UK: Family, Children, and Education
Even if you are not starring in a twee British rom-com with Hugh Grant, you might just happen to meet the love of your life in the UK. What then? Our expat guide cannot give you any tips on how to successfully romance the man or woman of your dreams. However, we do introduce the less enchanting aspects of a possible long-term relationship – the administrative matters involved in getting married in the UK. We’ll guide you step by step through the process of officially tying the knot as an expat in the United Kingdom.
Childcare Options and the School System
First comes love, then comes marriage, and then a child in a baby carriage? Obviously, not all couples follow the blueprint of a traditional family as described in the old-fashioned nursery rhyme. But for expats with young children – regardless of their marital status – our overview of childcare options in the UK might be of interest. The good news: the UK has well-established laws that regulate parental leave and pay. The bad news: childcare costs, especially for kids under the age of three, can be rather high. Expatriates with older kids will want to read up on education in the UK when preparing for their family’s move. Students from Anglophone countries will be relieved that they don’t have to face a language barrier in the classroom, and non-native speakers of English can easily acquire language fluency in their school years. But if the UK’s free state school system cannot cater to your kid’s needs, you may have to take private (and fee-paying) alternatives into consideration. This section also provides info on international schools, boarding schools, and so on.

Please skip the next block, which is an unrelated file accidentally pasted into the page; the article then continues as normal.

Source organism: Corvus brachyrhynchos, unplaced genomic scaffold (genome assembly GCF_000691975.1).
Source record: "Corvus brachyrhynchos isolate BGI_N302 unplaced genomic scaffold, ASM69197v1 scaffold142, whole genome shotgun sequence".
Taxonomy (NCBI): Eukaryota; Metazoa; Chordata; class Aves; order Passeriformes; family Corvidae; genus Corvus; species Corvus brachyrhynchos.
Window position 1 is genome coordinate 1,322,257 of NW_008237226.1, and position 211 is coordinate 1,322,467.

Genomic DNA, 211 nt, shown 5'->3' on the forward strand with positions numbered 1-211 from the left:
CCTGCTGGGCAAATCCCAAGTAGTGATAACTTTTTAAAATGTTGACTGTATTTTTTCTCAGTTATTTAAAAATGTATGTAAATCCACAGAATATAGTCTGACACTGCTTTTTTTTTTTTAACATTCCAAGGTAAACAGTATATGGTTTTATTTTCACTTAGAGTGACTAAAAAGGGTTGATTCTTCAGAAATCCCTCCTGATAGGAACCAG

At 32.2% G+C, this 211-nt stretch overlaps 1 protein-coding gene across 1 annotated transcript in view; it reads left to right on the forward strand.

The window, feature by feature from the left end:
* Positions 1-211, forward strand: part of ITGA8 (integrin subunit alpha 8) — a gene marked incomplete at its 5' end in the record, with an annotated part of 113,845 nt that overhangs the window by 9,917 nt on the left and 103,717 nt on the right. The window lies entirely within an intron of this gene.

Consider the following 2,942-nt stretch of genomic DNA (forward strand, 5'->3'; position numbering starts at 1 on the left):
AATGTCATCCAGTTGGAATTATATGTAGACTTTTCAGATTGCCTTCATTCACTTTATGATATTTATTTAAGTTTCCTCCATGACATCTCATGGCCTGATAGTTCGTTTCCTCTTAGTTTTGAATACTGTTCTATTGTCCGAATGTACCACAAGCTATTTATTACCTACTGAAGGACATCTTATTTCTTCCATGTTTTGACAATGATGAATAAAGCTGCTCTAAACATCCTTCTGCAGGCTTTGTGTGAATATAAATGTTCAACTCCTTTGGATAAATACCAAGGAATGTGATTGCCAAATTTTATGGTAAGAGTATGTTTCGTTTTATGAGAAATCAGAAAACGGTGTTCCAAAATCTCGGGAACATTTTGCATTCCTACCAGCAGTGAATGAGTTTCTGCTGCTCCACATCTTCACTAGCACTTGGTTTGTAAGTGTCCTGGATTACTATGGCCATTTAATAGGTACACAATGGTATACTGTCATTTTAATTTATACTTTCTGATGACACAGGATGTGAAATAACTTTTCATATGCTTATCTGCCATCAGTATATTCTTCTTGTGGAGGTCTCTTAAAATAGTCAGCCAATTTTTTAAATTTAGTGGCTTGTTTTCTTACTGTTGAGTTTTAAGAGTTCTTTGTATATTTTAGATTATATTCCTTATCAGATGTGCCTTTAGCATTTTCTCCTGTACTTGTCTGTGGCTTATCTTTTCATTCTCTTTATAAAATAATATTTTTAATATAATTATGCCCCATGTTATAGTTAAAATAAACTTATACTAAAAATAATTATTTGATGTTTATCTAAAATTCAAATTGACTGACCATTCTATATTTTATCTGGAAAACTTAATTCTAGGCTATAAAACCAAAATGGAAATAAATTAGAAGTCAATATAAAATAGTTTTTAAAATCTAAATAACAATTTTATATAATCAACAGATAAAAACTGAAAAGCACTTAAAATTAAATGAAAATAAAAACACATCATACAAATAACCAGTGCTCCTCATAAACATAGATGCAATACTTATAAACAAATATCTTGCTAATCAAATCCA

Higher Education, Language Learning, and Pets
If your kids are already in their late teens or if you are interested in broadening your own horizons, you should probably look into the topic of higher education in the UK. We’ll tell you more about the various types of university across the country, about how degree courses and specific subjects are organized; where you can apply for a place at university and how much you might have to pay for it. In addition to enrolling at a UK university, you could also brush up your language skills while you live in Britain or Northern Ireland. There are plenty of language schools and qualifications specializing in business people and professionals from around the world who need to bring their English up to scratch. Or you might just explore one of the UK’s Gaelic languages for fun. After all, Welsh acquired the status of official language in 2011.